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What is behavioral economics? Why does it matter to you?

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Podcast Episodes

What is behavioral economics? Why does it matter to you?

200. A More Beautiful Question with Warren Berger

Today I am very excited to introduce you to Warren Berger. If you know me at all, you probably know what a big deal this is for me. Warren wrote my very favorite book, A More Beautiful Question. I reference it all the time on the show, when I am being interviewed, when I am teaching…I even referenced it in my own book. I love questions and a huge part of that infatuation came from Warren’s book. 

When the milestone of the 200th episode of The Brainy Business was on the horizon I decided to go out on a limb and asked Warren if he would be my guest for this special episode. He kindly agreed and here we are! Warren has a history as a journalist for the New York Times before writing or co-authoring ten books including A More Beautiful Question, The Book of Beautiful Questions, Beautiful Questions in the Classroom, and more. Today we are talking about questions (of course!) as well as design thinking and so much other goodness. You definitely don’t want to miss this one! Thank you so much for 200 amazing episodes together! What do you want to hear more of in the next 200?

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IN A RUSH?

HERE'S A 2 MINUTE TIP.

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SHOW NOTES:

    • [00:45] Today I am very excited to introduce you to Warren Berger. 
    • [01:44] Warren has a history as a journalist for The New York Times before writing or co-authoring ten books including A More Beautiful Question, The Book of Beautiful Questions, Beautiful Questions in the Classroom, and more.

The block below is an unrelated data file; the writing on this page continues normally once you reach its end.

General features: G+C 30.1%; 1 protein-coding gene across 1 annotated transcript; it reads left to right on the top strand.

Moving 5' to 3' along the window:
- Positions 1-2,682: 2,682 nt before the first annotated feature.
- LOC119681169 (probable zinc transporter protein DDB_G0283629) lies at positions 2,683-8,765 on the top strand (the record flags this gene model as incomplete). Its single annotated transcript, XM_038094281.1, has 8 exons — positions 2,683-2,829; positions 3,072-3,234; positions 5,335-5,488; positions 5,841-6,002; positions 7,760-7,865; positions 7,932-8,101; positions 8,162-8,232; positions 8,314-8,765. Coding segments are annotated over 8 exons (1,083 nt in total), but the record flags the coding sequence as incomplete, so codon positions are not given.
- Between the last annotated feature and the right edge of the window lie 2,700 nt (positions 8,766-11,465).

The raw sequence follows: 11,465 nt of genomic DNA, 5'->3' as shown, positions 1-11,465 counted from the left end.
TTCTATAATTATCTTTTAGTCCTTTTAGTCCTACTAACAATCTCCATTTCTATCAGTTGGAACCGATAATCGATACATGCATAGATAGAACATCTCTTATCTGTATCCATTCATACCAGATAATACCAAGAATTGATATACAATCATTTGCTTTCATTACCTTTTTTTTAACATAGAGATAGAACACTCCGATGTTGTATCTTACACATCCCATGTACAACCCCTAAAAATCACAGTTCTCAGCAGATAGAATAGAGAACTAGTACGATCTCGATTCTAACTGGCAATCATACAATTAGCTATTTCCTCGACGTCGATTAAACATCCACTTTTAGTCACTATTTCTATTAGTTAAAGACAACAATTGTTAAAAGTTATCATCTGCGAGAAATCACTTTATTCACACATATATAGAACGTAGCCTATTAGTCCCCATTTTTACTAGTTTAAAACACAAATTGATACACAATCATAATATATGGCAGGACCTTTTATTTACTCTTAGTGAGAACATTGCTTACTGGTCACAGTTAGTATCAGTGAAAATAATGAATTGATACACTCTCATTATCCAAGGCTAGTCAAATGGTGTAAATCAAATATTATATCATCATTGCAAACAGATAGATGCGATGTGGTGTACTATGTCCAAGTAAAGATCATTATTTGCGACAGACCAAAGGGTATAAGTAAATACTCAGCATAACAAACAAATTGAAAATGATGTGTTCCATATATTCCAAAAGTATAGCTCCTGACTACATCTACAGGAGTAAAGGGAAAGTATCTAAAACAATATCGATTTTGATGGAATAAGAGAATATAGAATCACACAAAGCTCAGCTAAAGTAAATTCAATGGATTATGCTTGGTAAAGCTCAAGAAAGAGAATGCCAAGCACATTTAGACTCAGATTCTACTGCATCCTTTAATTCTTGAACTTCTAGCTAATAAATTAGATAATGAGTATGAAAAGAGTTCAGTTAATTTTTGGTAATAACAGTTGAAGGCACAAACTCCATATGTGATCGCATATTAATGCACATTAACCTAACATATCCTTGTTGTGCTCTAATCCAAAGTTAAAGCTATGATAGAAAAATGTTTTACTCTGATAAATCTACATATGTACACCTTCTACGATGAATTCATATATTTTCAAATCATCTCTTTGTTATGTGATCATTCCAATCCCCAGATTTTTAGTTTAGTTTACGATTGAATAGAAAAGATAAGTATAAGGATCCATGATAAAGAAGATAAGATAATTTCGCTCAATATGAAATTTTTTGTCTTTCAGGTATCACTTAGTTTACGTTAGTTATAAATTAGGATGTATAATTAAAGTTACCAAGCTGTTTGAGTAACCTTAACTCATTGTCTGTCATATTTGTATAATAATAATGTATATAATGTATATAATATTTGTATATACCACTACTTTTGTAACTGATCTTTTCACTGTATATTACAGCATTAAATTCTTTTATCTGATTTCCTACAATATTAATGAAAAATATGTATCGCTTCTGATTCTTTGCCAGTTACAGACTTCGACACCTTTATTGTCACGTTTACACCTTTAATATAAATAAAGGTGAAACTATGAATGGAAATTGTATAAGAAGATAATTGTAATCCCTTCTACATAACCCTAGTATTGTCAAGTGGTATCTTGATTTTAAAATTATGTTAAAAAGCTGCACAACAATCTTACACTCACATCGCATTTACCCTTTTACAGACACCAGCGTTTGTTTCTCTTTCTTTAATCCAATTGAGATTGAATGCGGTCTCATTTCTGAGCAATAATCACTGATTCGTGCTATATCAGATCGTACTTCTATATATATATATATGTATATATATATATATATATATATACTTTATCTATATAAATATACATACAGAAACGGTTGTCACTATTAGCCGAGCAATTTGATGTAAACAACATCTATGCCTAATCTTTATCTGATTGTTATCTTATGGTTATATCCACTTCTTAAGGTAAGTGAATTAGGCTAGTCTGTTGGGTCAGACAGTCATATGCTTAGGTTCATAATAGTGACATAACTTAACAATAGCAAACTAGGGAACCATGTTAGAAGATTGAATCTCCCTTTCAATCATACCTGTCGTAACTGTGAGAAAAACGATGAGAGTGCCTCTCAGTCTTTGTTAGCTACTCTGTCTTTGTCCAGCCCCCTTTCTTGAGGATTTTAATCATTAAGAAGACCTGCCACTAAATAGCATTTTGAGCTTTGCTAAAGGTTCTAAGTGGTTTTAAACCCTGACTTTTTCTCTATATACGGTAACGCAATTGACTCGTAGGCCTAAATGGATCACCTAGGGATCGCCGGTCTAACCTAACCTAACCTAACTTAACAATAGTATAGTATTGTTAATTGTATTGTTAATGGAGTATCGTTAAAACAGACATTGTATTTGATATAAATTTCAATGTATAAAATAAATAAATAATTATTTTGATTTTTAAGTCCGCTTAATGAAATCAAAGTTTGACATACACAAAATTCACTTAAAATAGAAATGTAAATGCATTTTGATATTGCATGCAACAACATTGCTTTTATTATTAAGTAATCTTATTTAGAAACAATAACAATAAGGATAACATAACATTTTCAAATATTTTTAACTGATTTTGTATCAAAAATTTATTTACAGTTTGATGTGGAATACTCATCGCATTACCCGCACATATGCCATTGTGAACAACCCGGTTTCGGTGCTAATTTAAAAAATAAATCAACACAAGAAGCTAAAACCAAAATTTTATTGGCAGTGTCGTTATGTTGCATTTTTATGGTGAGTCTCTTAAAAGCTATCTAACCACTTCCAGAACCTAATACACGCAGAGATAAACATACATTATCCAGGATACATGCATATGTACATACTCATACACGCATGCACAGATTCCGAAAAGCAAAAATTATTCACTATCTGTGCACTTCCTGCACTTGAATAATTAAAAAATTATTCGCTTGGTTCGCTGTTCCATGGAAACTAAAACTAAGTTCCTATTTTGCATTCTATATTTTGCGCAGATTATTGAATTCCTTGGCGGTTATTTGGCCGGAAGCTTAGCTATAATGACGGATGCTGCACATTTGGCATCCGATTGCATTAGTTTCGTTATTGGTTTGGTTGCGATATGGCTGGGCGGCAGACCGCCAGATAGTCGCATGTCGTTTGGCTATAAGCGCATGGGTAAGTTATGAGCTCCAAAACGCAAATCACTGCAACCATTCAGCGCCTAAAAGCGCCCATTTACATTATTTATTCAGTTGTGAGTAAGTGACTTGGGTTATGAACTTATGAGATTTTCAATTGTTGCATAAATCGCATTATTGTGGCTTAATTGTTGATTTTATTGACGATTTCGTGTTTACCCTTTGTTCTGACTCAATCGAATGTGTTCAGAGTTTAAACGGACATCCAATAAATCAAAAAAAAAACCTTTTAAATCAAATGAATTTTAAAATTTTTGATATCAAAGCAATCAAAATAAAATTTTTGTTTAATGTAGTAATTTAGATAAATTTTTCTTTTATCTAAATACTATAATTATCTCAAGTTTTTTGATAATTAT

• [03:35] Warren shares who he is and his background. He is a long-time journalist.
    • [05:54] This idea of asking questions, trying to get to the right questions, and figuring out how to ask a good question is a really important concept that has been underappreciated and not talked about enough. 
    • [07:20] Questioning is basic and comes naturally to us…but at the same time, it is very complex. There are so many ways you can get better at questioning and understand it better. 
    • [09:16] Warren looks for whatever has been published and he also talks to people and interviews them about how they use questions. He has interviewed a hostage negotiator, FB agent, therapists, coaches, and more. 
    • [11:31] It is very common to see books have a chapter on questioning, but it doesn’t go that deep into it. There needs to be more. Warren advocates for Questionology departments in schools (sounds good to Melina!)
    • [12:46] The more you learn about something, the more you realize there is to learn and that is certainly true with questioning. (Intrigued by this idea? Listen to episode 198 on the Dunning-Kruger effect to learn more about this!)
    • [14:28] Warren has three books on questioning, A More Beautiful Question, The Book of Beautiful Questions, and Beautiful Questions in the Classroom.
    • [15:27] There is this underappreciated tool called questioning. You know how to do it in a way, but there is so much more to it that you can learn. Questioning leads to innovations, changes, and breakthroughs. 
    • [16:25] Everybody comes at questioning from a different angle. 
    • [19:02] His third book on questioning was adapted for education and teachers. 
    • [20:58] You have to model the behavior of being a curious questioner that doesn’t have all the answers. Be a person that is wondering, growing, and learning.
    • [23:27] You have to have a balance of confidence and humility to be a questioner.
    • [24:39] The model for great leaders is to have that ability to learn consistently and be learning in front of the people you are leading. 
    • [25:36] The smartest people are aware of how much they don’t know. Being aware of your ignorance is an indication of how smart you are. (Dunning-Kruger effect again!)
    • [27:28] We have to realize there is a lot we don’t know and keep learning with our teams. 
    • [29:48] Questioning involves getting comfortable with uncertainty. 
    • [31:17] If you use why, what if, and how questions together they tend to go in a cycle that pushes you forward. 
    • [33:27] Questioning has to be actionable and it has to be moving forward. 
    • [35:07] The problem is that people want to rush to practical “How” questions. It is in our nature, but it is not enough.
    • [36:53] You could give yourself a deadline when working through the questions or just trust your gut that you will know when you have spent enough time on that stage of questioning. Melina’s tip – ask way more questions than you think you need to.

Thank you for 200 episodes! What do you want to hear in the next 200? Share it with me on social media (links below).

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